Entrepreneur is determined to overcome personal, business hardships to bring traditional Puerto Rican Christmas drink, coquito, to market

It started when Cynthia Sepulveda’s grandmother flung her doors open, inviting neighbors in to laugh, dance, play music and — perhaps most important in inciting people to partake in said activities — drink coquito, Puerto Rico’s traditional alcoholic Christmas drink.

Sepulveda remembers the coconut grating, the squeezing of the meaty white center. It had to be done the traditional way, the way she now tries to replicate in her business, Flaco Coquito, which sells an organic and dairy-free version of that coconut cream liqueur.

Flaco Coquito is based on a traditional Puerto Rican alcoholic Christmas drink.

When her family’s matriarch passed away, they didn’t have a celebration as lively as the ones she fondly remembers for years afterwards.

“And that didn’t change until I spoke to my mom, and I said, ‘I know you miss your mother, but we need to continue this, because she created this for us,’” she said. “She brought traditions with her when she came from Puerto Rico to here. And I wanted to continue that as well.”

The celebrations returned. With the ceremonious highs have come lows — both in her life and in business.

Those lows include the death of her mother, father and, more recently, a friend to what was possibly COVID-19. Sepulveda, who has an autoimmune disorder, had close calls with the disease herself, with her son and daughter suffering some classic symptoms of the virus when it was only first being discussed locally.

There’s a lot to admire about the resolve of this entrepreneur, who has flirted with bringing her “skinny coquito” — a nod, perhaps, to one of her business idols, Bethenny Frankel of “Real Housewives” fame — since as far back as 2012, around the time her mother passed away. But she put her business on hold entirely when her father became ill two years ago.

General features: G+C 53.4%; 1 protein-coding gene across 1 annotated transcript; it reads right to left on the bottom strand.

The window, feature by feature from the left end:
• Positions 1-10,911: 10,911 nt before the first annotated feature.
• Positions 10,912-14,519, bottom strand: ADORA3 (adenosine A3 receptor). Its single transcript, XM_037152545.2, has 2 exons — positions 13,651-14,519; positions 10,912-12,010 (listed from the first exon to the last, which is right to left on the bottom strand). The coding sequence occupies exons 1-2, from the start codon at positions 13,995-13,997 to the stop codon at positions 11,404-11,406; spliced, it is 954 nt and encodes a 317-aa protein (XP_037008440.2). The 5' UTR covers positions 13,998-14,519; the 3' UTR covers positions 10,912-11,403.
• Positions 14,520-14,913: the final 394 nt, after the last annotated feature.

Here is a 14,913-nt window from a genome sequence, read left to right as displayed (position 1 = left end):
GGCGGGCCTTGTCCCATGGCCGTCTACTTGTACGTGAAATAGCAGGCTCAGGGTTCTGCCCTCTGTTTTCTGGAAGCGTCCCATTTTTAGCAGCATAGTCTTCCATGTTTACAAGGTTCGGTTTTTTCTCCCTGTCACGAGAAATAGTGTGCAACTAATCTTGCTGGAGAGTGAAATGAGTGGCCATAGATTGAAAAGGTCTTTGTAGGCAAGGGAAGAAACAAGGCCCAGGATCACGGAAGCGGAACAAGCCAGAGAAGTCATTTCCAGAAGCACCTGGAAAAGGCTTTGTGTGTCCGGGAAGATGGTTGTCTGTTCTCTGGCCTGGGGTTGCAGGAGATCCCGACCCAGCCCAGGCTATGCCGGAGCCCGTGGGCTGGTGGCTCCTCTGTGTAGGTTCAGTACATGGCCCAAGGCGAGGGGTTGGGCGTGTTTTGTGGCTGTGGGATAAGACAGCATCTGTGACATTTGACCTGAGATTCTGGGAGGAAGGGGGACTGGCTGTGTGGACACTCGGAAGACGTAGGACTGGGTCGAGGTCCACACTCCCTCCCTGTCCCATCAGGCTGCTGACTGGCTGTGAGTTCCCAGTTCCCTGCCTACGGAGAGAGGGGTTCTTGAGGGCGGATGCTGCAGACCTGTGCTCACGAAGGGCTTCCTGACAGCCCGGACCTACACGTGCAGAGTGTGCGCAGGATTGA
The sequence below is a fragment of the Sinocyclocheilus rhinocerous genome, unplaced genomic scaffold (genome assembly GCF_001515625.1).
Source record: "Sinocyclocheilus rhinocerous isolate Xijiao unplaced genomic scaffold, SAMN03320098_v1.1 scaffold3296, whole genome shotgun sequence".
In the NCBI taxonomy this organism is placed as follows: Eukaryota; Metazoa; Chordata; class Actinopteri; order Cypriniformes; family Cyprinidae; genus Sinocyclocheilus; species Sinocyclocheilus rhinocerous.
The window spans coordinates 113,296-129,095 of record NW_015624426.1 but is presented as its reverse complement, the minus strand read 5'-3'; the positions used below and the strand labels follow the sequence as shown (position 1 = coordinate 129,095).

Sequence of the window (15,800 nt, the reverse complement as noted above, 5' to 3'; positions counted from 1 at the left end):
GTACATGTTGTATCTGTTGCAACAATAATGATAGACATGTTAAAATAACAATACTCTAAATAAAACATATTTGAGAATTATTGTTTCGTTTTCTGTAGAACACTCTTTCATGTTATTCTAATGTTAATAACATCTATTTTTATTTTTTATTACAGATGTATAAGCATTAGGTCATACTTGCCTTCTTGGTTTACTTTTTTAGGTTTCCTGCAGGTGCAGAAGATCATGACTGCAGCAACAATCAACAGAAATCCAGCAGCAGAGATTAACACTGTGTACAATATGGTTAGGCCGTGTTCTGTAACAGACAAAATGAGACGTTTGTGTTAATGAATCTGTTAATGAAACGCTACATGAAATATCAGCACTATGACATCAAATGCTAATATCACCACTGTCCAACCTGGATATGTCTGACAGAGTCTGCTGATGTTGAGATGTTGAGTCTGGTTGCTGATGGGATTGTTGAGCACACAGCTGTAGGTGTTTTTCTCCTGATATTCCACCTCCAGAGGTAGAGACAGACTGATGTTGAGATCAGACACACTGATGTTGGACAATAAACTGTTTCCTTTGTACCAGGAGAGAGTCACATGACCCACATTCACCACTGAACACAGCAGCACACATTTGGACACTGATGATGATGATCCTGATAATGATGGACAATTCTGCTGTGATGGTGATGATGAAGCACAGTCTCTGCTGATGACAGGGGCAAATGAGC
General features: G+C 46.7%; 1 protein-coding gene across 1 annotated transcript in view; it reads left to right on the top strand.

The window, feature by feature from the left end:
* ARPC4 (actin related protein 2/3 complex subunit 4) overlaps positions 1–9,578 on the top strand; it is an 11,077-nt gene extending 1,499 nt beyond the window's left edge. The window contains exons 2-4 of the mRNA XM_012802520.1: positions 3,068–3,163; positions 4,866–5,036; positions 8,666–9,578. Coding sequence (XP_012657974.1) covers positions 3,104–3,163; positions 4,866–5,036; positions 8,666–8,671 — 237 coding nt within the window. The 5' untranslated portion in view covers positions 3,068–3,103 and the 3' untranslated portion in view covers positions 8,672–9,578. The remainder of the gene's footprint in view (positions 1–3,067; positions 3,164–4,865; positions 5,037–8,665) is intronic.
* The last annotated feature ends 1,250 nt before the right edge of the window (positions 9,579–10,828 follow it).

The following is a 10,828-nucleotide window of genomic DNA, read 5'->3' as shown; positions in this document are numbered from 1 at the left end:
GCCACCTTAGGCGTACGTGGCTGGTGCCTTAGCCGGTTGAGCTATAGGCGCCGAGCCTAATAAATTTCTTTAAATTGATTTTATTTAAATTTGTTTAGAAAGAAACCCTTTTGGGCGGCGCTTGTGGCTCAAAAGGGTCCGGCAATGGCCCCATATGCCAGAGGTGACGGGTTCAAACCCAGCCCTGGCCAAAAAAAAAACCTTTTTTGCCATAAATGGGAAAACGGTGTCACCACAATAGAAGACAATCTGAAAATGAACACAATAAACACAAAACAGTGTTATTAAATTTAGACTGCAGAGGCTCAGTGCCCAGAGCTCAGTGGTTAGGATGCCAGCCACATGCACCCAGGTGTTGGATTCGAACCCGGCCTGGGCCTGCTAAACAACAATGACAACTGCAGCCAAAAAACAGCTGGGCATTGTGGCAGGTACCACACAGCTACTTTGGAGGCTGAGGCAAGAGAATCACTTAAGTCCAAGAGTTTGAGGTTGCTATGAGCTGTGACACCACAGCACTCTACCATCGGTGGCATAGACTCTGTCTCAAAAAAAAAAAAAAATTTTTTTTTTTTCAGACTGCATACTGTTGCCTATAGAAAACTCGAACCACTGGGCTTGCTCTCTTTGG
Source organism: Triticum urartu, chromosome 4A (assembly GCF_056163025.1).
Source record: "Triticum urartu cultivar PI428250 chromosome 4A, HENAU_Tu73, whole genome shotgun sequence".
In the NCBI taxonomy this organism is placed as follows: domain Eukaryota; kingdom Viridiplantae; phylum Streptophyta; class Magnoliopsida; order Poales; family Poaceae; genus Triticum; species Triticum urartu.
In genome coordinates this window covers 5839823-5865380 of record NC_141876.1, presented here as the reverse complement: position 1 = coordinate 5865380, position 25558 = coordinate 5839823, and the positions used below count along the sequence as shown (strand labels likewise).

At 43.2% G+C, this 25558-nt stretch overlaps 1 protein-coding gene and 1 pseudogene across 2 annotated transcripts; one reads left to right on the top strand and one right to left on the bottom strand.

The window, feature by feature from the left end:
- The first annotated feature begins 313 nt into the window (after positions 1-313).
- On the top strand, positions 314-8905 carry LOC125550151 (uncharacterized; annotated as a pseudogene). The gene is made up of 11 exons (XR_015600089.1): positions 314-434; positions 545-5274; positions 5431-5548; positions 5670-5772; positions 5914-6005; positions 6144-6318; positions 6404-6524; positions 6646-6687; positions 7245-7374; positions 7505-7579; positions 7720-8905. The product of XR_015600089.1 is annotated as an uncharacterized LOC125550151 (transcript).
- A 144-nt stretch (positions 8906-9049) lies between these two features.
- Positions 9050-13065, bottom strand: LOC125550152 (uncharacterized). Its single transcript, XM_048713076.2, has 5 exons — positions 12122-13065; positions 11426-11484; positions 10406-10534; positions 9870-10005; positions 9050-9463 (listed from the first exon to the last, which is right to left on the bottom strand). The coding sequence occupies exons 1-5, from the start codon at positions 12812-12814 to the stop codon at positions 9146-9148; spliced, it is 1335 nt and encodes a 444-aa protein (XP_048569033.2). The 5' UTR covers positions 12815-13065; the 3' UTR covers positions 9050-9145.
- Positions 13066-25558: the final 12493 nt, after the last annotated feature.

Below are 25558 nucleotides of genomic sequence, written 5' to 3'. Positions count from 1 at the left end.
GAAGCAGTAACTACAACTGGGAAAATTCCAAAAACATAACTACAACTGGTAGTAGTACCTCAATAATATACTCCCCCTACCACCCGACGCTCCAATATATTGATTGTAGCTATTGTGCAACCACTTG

“After my experience with my mom, it was so much more prevalent in my life — how important family is,” Sepulveda said. “I didn’t think my mother was going to pass away. So, spending time with my dad was most important to me.”

So, that’s what she did. And, after some delay, in February of this year — after securing a new distillery, licensing and the rest — she was ready to sell her product in earnest.

The rest, as they say, is history. Bad history.

The labels feature evocative works of art that rotate every six months.

The pandemic shutdown a month into the launch of her product put her bar clients and everything else on ice. She had music, art and community events lined up to promote her product over the past few months, but none of that has been possible.

“But, what the shutdown did do is give me the opportunity to focus on participating in one of the Statewide Hispanic Chamber of Commerce of New Jersey‘s programs to help with my sales model and marketing,” she said. “That’s really given me purpose and kept me sane throughout all this.”

“I found when you could walk in and tell someone your story — an owner or a manager — (you could) have them try your product right then,” she said. “Now, it’s hard to approach them. And they’re not so open. They say, ‘Come back in the fall.’”

As slipping sales has made sellers reluctant to take on new brands, Sepulveda has been thankful for accounts of hers that believe in the product, such as restaurateur Ronny Jaramillo, owner of Chela in Little Falls and Bar Crudo in Brooklyn.

With e-commerce not being a compelling option, due to strict New Jersey laws regarding online orders of some wine, cider or mead, Sepulveda has few other options.

But, she’s working with some impressive imagination. She based the design of her product’s bottle on a vision that came to her in meditation. And the back of her product features evocative works of art that rotate every six months.

That’s all to say Sepulveda is likely to figure it all out.

“It’s been quite a journey,” she said. “But I’m really excited about where we’re headed.”